- See how you fit into the environment of the company you’re interested in
- Find out about the relationships between colleagues and managers
- Decide whether you align with the values of the industry
- and much more!
The bottom line is that no informational interview is ever a waste of time. “Even if this role, company, or sector does not resonate with you as you thought it would, you shouldn’t get discouraged. Part of knowing what you want to do is what you don’t want to do!”
Preparation is key
Though informational interviews tend to be rather casual, organic, and simple, what you do before even setting one up is as important, if not more, as the informational interview itself. “It all starts with taking a step back and thinking about who you want to talk to, what you want to know, and what you want to get out of the experience,” says Precourt.
When it comes to finding the right person to speak with, there are many ways in which you can reach out, from approaching a friend to creatively networking online. “LinkedIn is always a good way to start if you’re interested in finding out about a particular role. But if you’re looking into a certain sector or industry, googling a local business in your area can be a great solution, as they might be more approachable and keen to help you,” Precourt explains.
“For companies, try looking on their website for their staff and contact information. From there, if they list individual email addresses, it’s always better to send a personalized email as opposed to a generic one.” And remember: “Try a variety of methods until you’re able to connect with your chosen person as different people prefer different means of contact. And if someone shares a connection with you, they will most likely give a recommendation as to the best way to reach out.”
In terms of the interview itself, Precourt recommends preparing a list of crafted, tailored, and open questions in advance, which we’ll discuss more in-depth in the next section. To get the most out of your informational interview, you should remember to get yourself in the right mood and present yourself well. “Be present, professional, and positive,” says Precourt. “Listen to what the person you’re interviewing has to say and respect their time. This is your first impression, and you don’t want to leave this informational interview on a negative note.” \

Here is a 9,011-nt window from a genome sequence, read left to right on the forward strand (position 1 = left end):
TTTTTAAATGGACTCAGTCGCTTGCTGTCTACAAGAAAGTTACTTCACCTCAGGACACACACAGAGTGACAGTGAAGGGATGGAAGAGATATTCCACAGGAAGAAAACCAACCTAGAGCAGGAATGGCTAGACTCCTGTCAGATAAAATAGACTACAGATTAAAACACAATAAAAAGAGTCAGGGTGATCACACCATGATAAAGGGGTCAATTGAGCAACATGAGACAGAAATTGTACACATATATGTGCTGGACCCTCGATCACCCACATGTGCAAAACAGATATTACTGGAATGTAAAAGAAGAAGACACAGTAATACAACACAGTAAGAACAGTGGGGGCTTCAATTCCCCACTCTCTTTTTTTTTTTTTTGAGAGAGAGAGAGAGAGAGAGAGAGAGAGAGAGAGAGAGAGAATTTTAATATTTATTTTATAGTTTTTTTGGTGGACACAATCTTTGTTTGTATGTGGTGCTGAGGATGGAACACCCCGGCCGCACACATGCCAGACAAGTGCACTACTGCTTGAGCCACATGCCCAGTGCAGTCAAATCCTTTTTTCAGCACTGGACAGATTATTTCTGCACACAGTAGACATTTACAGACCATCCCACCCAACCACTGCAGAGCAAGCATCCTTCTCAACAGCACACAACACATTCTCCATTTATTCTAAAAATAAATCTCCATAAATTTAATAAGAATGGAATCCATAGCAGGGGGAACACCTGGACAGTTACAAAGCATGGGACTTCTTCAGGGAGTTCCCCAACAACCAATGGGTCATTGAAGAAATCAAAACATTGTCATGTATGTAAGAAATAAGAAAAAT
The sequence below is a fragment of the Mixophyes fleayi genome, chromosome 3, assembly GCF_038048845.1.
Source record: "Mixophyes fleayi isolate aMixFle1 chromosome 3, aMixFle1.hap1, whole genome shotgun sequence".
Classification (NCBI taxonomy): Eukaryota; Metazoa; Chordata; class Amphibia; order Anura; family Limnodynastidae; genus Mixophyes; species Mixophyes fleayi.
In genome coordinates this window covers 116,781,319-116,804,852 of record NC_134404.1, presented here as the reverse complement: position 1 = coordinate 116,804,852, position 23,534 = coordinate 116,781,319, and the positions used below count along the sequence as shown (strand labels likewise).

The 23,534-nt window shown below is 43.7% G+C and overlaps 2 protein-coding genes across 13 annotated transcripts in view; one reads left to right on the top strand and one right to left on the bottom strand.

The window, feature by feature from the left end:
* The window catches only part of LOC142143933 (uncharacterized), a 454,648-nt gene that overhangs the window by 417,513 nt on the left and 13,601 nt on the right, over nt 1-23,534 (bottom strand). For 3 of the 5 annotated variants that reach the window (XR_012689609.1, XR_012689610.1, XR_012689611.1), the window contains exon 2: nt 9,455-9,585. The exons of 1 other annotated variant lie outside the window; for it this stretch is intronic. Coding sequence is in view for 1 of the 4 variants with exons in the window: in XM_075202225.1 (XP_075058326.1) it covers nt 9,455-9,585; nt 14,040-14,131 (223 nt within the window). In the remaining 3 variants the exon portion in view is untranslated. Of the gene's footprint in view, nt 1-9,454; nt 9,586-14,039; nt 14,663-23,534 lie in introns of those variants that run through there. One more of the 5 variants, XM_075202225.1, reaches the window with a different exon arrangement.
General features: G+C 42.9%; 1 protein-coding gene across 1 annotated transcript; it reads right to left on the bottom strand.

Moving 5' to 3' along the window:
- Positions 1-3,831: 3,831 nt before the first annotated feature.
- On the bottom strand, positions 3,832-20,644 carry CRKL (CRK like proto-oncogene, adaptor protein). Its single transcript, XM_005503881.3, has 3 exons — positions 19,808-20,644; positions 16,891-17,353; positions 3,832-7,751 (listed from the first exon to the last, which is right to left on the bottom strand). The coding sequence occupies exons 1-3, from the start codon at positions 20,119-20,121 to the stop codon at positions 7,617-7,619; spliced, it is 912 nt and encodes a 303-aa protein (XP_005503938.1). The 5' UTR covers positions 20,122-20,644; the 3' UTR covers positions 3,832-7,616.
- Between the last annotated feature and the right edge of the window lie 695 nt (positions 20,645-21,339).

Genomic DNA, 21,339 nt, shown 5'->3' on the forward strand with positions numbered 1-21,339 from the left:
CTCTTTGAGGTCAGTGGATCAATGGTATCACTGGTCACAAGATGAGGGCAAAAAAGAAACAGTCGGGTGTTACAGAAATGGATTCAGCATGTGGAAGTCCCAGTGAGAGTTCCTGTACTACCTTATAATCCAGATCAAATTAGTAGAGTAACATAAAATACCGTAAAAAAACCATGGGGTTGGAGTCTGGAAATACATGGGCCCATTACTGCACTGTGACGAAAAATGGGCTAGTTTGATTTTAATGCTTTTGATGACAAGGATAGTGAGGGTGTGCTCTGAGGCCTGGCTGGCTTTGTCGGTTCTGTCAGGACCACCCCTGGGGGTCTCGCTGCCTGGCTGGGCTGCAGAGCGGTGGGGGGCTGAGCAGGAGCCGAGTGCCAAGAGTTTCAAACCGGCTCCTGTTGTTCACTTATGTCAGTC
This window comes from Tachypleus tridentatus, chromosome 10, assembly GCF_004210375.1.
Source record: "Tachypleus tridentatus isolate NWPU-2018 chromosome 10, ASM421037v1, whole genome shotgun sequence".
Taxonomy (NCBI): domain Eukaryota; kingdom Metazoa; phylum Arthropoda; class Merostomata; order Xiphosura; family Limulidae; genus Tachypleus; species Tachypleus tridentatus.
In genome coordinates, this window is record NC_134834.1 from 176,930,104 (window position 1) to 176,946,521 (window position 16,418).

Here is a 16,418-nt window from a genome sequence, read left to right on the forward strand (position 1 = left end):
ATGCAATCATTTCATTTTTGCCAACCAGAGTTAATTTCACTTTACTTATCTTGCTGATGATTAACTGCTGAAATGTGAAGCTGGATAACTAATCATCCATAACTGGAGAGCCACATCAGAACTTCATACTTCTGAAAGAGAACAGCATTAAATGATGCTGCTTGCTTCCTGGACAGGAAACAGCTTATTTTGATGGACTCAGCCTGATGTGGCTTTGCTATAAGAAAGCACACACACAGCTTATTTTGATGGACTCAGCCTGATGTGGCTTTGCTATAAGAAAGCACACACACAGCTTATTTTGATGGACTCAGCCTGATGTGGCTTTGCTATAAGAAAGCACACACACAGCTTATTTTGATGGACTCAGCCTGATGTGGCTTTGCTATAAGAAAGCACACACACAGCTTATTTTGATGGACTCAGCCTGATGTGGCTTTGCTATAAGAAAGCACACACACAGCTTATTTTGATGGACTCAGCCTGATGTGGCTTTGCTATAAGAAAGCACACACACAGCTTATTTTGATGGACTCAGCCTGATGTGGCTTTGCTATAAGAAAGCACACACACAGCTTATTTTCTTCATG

The TIARA approach to crafting effective questions
Although there are many ways in which you can approach an informational interview, the most popular technique to craft effective and useful questions is that of Steve Dalton’s book “The 2-Hour Job Search” called the TIARA Framework. TIARA, an acronym for Trends, Insights, Advice, Resources, and Assignments, provides a structured approach for your informational interview. You start by exploring the bigger picture of the profession the interviewee is in, then gradually shift towards more personalized questions. This way, you get a much wider perspective on a role or sector you’re interested in—and increase the likelihood of establishing a meaningful connection.
When you get to the interview, Precourt recommends starting your conversation by engaging with the interviewee on a more personal level. Ask how they’re doing and about their educational and professional journey to get to where they are now. Then, following the TIARA method, ask the following questions:
T (Trends): Get a grasp of the industry and its recent developments
- What recent trends in the market have had the biggest impact on your field and your role?